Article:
Posted by: Jack Spratt | April 16, 2009

The Boston Marathon Day – 2009

The Boston Marathon is one of the few prestigious marathon races left in the world that has a point A to Point B course, and this post is written just a few days before the 2009 race in April on Patriots Day.

The Boston Marathon starts in Hopkinton, Massachusetts, a small town west of Boston, and finishes 26-miles 385-yards later in Boston’s Back Bay. People line the streets and roads for just about its entire length. It is quite a spectacle, and marathon fever is infectious.

I have the seen the event a number of times and the best viewing is early in the course, or later if you’re prepared to camp-out for a few hours. The finish is most popular for obvious reasons but the famous “Heartbreak Hill” 5-mile section a close second.

But back quickly to the course. Because Boston has chosen to stick with its original route it means it can never qualify for a World Best time in this distance. Only so called “out and back” marathon courses now qualify for records. An “out and back” course ensures an even terrain course and reduces the chance of wind being a factor.

The current marathon distance (26 mi., 385 yds.) was set for the 1908 London Olympics so that the course could start at Windsor Castle and end in front of the Royal Box. Not until 1921, however, was that distance adopted as the “official” Marathon distance by the IAAF – and for a record to be accepted the course has to meet certain IAAF standards.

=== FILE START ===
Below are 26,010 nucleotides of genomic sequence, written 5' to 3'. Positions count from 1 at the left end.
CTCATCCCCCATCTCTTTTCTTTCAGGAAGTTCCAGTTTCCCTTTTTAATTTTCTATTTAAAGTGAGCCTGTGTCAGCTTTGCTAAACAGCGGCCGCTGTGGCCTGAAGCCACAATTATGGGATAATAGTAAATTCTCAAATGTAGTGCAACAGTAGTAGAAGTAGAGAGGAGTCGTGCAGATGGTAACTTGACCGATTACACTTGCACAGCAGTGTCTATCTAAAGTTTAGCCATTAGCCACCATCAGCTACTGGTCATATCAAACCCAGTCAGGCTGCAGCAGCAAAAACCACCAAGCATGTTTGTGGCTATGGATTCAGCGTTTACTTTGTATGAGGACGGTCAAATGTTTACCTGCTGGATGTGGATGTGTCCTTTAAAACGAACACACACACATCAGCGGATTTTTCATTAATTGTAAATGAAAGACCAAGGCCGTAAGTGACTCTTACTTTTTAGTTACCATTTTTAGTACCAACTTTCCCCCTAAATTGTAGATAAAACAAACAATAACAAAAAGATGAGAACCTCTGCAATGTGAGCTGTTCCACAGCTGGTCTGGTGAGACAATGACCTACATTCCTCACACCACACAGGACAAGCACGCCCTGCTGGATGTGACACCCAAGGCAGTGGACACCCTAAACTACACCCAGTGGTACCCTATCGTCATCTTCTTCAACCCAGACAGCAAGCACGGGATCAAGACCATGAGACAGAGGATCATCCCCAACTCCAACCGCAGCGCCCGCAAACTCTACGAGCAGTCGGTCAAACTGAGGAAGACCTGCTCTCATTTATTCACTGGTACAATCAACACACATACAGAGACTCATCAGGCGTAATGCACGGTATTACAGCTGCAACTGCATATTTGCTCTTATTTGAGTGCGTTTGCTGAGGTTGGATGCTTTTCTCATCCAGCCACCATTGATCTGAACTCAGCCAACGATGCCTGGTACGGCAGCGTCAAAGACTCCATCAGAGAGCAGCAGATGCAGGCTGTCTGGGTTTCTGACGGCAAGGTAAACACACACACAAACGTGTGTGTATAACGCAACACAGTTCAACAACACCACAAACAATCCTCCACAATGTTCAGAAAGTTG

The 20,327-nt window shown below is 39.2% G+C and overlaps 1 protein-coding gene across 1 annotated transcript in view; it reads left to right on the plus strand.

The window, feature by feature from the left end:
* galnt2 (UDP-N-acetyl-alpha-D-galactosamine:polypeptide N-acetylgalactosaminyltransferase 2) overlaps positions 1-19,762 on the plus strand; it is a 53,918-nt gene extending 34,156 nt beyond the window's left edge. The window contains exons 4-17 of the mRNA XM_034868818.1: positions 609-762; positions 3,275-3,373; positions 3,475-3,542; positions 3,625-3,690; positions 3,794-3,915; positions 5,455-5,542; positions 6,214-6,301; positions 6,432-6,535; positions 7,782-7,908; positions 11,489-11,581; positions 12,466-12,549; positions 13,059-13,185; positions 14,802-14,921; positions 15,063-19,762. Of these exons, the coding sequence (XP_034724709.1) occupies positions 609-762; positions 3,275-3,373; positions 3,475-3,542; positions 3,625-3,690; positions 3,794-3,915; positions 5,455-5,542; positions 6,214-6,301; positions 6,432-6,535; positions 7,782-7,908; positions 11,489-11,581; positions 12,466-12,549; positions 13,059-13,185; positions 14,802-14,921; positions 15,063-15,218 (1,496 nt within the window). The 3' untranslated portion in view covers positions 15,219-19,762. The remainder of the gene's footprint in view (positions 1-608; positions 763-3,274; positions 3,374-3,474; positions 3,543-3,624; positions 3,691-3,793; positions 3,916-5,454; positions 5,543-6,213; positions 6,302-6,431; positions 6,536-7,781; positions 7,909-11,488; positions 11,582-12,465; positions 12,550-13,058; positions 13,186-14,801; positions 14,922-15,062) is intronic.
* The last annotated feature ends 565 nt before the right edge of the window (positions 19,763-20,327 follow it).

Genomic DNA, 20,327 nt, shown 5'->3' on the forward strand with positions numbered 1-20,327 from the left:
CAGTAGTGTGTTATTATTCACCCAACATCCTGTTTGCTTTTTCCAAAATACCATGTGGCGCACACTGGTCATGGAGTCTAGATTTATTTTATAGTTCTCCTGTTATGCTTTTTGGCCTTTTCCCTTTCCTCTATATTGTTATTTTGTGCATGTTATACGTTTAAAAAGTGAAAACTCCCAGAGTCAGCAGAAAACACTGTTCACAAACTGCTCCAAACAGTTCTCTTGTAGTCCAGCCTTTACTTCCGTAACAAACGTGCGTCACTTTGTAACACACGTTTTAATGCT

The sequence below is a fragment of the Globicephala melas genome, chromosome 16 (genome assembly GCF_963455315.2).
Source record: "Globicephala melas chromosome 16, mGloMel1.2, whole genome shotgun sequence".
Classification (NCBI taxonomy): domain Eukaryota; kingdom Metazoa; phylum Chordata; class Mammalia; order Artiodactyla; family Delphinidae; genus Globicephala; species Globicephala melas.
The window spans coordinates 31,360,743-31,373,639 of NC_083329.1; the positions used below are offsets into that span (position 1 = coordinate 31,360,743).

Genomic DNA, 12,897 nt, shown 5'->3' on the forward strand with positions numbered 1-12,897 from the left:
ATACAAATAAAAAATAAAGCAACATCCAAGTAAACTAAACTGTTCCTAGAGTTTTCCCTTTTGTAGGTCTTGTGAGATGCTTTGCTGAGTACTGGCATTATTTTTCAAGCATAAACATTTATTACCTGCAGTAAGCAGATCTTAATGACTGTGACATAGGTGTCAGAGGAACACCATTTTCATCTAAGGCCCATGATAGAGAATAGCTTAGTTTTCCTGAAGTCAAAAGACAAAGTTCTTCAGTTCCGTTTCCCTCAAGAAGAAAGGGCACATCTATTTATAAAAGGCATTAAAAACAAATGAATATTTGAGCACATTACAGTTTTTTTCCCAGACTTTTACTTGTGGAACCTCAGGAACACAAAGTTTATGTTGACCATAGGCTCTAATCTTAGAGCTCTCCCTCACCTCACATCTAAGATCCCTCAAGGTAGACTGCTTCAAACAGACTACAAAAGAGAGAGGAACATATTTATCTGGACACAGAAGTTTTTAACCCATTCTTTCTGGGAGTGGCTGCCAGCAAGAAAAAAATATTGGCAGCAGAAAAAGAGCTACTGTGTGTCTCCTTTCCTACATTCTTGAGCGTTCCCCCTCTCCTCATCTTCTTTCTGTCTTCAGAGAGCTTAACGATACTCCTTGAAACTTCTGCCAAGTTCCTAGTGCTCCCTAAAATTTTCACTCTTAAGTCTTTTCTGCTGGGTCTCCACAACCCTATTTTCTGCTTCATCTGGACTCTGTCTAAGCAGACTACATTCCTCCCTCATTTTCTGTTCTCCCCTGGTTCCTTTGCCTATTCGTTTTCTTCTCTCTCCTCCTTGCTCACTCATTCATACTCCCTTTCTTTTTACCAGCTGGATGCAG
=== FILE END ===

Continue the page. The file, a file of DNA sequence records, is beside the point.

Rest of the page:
On average 20,000 runners pass along the route, with the record being 38,708 entrants for the Centennial in 1996.

New England weather is difficult to predict and I’ve known it cold enough to snow and warm enough to watch it in T-shirts and shorts. For the runners though it doesn’t make much difference once they get warm.

If you’re a spectator – just dress in layers. This race is one of the sights of New England and should be on anybody’s travel journal.

You can find more details about the race at www.bostonmarathon.org

Jack

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